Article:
Now, Ilyasova will be paid almost as handsomely as his Hollywood doppelganger once he signs a new four-year, $45 million contract with the Milwaukee Bucks.
But is the Turkish forward the best European youngster in the NBA? Who else from the 25-and-under crew from across the pond can top him?
Read on to find out!
Hey, at least Ian Mahinmi made one top-10 list that doesn't directly involve the Dallas Mavericks, right?
To his credit, Mahinmi isn't just any 6'11", 230-pound stiff. The wiry Frenchman posted career highs across the board last season for the Mavs while playing more than twice as many minutes per game as he'd ever garnered in his three previous NBA seasons.
Nobody's expecting the 25-year-old Mahinmi to be anything more than a backup big man for the foreseeable future, though he's certainly proven that he belongs in The Association.
Timofey Mozgov just makes the cut here in terms of both his place on this list and his eligibility for it; the Denver Nuggets center will celebrate his 26th birthday on July 16th.
For now, though, Mozgov is young enough and good enough for a shoutout. The 7'1", 250-pound Russian has been surprisingly productive in limited minutes to this point, posting 5.1 points and 4.5 rebounds in a mere 15.6 minutes per game with the Nuggets last season.
Mozgov may not be a star-in-the-making, but at his size and with his particular skill set, he should be able to fashion a career beyond standing in for Blake Griffin's posters.
Enes Kanter, on the other hand, still has the potential to be a regular starter and a rather productive player down the road. The 20-year-old Swiss-born Turk averaged a measly 4.6 points and 4.2 rebounds in 13.2 minutes per game off the bench during his rookie season with the Utah Jazz.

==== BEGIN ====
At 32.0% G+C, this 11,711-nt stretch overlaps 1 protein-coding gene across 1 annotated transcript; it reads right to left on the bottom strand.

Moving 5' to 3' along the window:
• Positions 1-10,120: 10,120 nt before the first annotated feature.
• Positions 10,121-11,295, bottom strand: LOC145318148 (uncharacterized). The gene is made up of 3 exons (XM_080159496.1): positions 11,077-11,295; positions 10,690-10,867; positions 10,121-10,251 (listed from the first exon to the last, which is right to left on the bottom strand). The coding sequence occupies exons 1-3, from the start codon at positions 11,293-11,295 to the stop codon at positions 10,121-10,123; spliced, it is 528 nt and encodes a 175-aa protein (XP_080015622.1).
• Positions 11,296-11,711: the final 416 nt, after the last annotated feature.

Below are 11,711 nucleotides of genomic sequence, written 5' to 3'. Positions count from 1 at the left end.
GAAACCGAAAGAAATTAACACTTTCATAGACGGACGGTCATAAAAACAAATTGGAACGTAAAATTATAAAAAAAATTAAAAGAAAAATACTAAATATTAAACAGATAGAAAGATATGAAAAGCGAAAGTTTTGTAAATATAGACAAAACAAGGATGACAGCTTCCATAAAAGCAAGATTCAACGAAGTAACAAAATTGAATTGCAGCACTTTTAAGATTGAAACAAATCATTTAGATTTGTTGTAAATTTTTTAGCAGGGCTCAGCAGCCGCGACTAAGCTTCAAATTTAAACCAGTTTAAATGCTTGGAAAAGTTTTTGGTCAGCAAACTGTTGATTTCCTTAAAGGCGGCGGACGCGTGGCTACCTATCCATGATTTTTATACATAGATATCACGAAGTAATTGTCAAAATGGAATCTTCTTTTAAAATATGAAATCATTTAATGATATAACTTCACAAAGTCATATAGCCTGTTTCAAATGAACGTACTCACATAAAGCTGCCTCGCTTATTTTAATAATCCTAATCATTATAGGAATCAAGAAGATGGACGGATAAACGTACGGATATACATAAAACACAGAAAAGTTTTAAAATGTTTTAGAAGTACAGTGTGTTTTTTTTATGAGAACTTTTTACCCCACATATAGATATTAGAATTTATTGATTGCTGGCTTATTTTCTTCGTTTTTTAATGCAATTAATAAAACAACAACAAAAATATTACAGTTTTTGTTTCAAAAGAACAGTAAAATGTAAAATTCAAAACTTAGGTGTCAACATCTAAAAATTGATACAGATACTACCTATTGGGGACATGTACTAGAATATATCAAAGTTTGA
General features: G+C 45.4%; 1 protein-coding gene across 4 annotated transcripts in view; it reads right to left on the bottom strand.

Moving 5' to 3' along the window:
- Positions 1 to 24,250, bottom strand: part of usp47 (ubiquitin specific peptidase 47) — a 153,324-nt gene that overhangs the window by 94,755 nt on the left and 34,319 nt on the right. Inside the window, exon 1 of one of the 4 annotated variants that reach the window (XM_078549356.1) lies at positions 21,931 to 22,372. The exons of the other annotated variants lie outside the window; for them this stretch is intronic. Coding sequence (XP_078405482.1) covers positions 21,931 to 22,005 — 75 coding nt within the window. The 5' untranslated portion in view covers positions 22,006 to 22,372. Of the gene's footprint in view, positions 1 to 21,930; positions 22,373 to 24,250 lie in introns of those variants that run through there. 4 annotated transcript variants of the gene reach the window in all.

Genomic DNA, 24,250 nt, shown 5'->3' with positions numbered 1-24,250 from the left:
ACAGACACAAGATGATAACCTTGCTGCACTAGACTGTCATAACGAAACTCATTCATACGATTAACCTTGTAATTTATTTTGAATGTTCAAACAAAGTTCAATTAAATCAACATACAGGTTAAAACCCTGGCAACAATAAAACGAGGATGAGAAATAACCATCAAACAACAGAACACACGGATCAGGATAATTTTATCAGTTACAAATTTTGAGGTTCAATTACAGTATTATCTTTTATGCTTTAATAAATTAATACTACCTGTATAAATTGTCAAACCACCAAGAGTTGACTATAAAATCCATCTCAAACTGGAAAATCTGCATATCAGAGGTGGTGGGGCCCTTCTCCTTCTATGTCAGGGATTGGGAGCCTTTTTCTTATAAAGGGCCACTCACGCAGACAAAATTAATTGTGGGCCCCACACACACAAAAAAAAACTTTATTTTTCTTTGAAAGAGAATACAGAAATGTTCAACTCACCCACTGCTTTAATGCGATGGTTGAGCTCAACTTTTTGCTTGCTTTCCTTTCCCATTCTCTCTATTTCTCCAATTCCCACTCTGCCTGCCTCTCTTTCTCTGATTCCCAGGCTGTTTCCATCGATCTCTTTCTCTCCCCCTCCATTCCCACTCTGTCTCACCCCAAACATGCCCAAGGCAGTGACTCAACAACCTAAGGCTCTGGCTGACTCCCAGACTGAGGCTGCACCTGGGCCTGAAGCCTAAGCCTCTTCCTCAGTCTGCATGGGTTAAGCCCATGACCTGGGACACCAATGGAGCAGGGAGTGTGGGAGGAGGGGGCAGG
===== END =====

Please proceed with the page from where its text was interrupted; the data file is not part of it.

Kanter is still incredibly raw, with a game currently predicated almost entirely on size (6'11", 262 pounds) and strength and largely devoid of skill or finesse.
But at his age and with his massive frame, Kanter—the No. 3 pick in the 2011 draft—still has plenty of "upside" at his disposal before anyone can reasonably cast him aside as a bust.
Omri Casspi's status as a European import is up to some debate. Casspi hails from Israel, which, on the one hand, is a closer geographical fit with the Middle East, but is home to a host of teams who regularly compete (and win) in the Euroleague.
For the sake of this discussion, though, Casspi will be hustled in with the Euros, even though he'd easily be tops on a short list of players hailing from the Middle East. Casspi has averaged 8.7 points and 4.2 rebounds per game through his first three NBA seasons, though he's seen his playing time (and productivity) dip with each successive campaign.
The 24-year-old isn't exactly an A-plus defender, but at 6'9 and 225 pounds, he has the requisite size, skill and shooting touch to be a solid starting small forward in the NBA when given the opportunity
Swedes are particularly uncommon in the NBA, though Jonas Jerebko is doing his best to change that for the better. The 6'10", 231-pounder has been pleasantly productive during his two seasons with the Detroit Pistons, posting averages of 9.0 points and 5.5 rebounds in 25.7 minutes per game.
Jerebko came back strong last season from a strained Achilles' tendon that sidelined him for the entire 2010-11 campaign. Unfortunately, his playing time may continue to slip from here on out, with Greg Monroe slated to slide over to power forward to make room for rookie Andre Drummond and Tayshaun Prince and Austin Daye already entrenched at small forward.
At least Jerebko's getting his money—he's owed $4.5 million per season through 2013-14.